Energy security is a priority for the U.S. Army, as many of its installations are at the end of the power line. These bases stand to lower power if anything happens to the electric grid. This has been an increasing concern for the Army, which has seen a four-fold increase in power disruptions over the last decade. There is also a real worry that cyberthreats to the power grid could impact the Army's ability to keep its bases up and running. In the face of these threats, the Army is enacting a three-step program of on-site renewable generation, microgrids, and energy storage to help ensure its bases never go dark again.
Sunlight keeps the Army from going dark
The Army has found that putting power on its bases relieves the stress on transmission lines and improves energy security at the installation. The one power source found to be critical in improving base security is solar. Most Army bases typically have large buffer zones that can be turned into power sources by having solar panels installed.
One example of how the Army is using solar can be found in Georgia. Georgia Power, a subsidiary of Southern Company (NYSE:SO), is installing 30-megawatt solar photovoltaic arrays at three Army bases in what is called the Georgia 3x30 project. Once complete, the project will bring the Army 9% closer to its goal to deploy one gigawatt of renewable energy by 2025, and it will supply 18% of the Army's energy needs in Georgia. Overall, the Army expects to complete more than 500 new solar projects in the coming years as it brings the power it needs on-site.
Microgrids keep critical infrastructure running
The Army sees microgrids as the second phase of its energy security plan, as these allow it to distribute power to its most critical infrastructure first. Microgrids give the Army much more control over how energy is distributed throughout its bases.
One example is at Fort Bliss, Texas. The microgrid, which was installed by Lockheed Martin (NYSE:LMT), integrates renewable energy, local power, energy storage, and load management to all but guarantee that the critical operations of the base will have uninterrupted power even in bad weather conditions.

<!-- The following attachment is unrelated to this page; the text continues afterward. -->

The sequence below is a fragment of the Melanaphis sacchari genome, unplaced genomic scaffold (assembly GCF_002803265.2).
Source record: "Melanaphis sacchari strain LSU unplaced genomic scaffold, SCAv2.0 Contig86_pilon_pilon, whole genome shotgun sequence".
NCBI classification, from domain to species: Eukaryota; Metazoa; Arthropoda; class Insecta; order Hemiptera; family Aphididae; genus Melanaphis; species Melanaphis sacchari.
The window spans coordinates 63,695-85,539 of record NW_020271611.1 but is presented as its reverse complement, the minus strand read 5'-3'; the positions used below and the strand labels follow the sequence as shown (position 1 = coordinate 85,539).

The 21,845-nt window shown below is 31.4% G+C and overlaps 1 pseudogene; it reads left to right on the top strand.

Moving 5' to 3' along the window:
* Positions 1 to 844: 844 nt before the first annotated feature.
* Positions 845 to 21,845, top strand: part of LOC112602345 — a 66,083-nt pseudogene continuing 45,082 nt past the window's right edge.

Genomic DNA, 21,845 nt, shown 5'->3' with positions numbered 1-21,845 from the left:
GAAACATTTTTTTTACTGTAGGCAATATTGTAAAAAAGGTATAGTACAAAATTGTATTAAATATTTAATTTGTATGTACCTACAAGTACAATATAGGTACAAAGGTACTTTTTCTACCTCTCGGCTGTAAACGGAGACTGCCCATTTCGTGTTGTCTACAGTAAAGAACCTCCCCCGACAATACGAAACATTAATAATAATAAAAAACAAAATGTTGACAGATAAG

Energy storage enhances base security
The third phase of the Army's energy security plan is energy storage. This lowers the cost of energy and maintains a steady stream of energy. These systems also store energy to help the Army meet peak demand periods.
Fort Bliss is again a great example of how the Army is using energy storage. Not only does the base have on-site backup power generation provided by diesel generators to go along a 120-kilowatt solar array, but it also houses a 300-kilowatt energy storage system. One component, supplied by a subcontractor of Lockheed Martin, consists of a 20-foot containerized system that includes a 100-kilowatt grid-tied inverter and a number of advanced lead-acid batteries.
Lockheed Martin is working on three future energy storage technologies: next-generation Li-ion batteries, supercapacitors, and flow batteries. Its next generation Li-ion batteries have more capacity and are lighter in weight, while supercapacitors charge fast and last for an extended period, and flow batteries can store hours of power. These technologies have the potential to be an important part of the Army's future energy storage solutions. They also have possibilities in transportation, renewable energy, and consumer electronics, which could make the grid as a whole much more stable.
The Army's three-phase plan to improve its energy security will go a long way toward ensuring the critical operations of its installations never go dark again. That's increasingly important in a world where cyberattacks on the power grid are a growing concern. By securing its bases now, the Army won't be hampered in its ability to defend the nation if the grid goes down.
Matt DiLallo owns shares of Apple. The Motley Fool recommends Apple and Southern Company. The Motley Fool owns shares of Apple and Lockheed Martin. Try any of our Foolish newsletter services free for 30 days. We Fools may not all hold the same opinions, but we all believe that considering a diverse range of insights makes us better investors. The Motley Fool has a disclosure policy.
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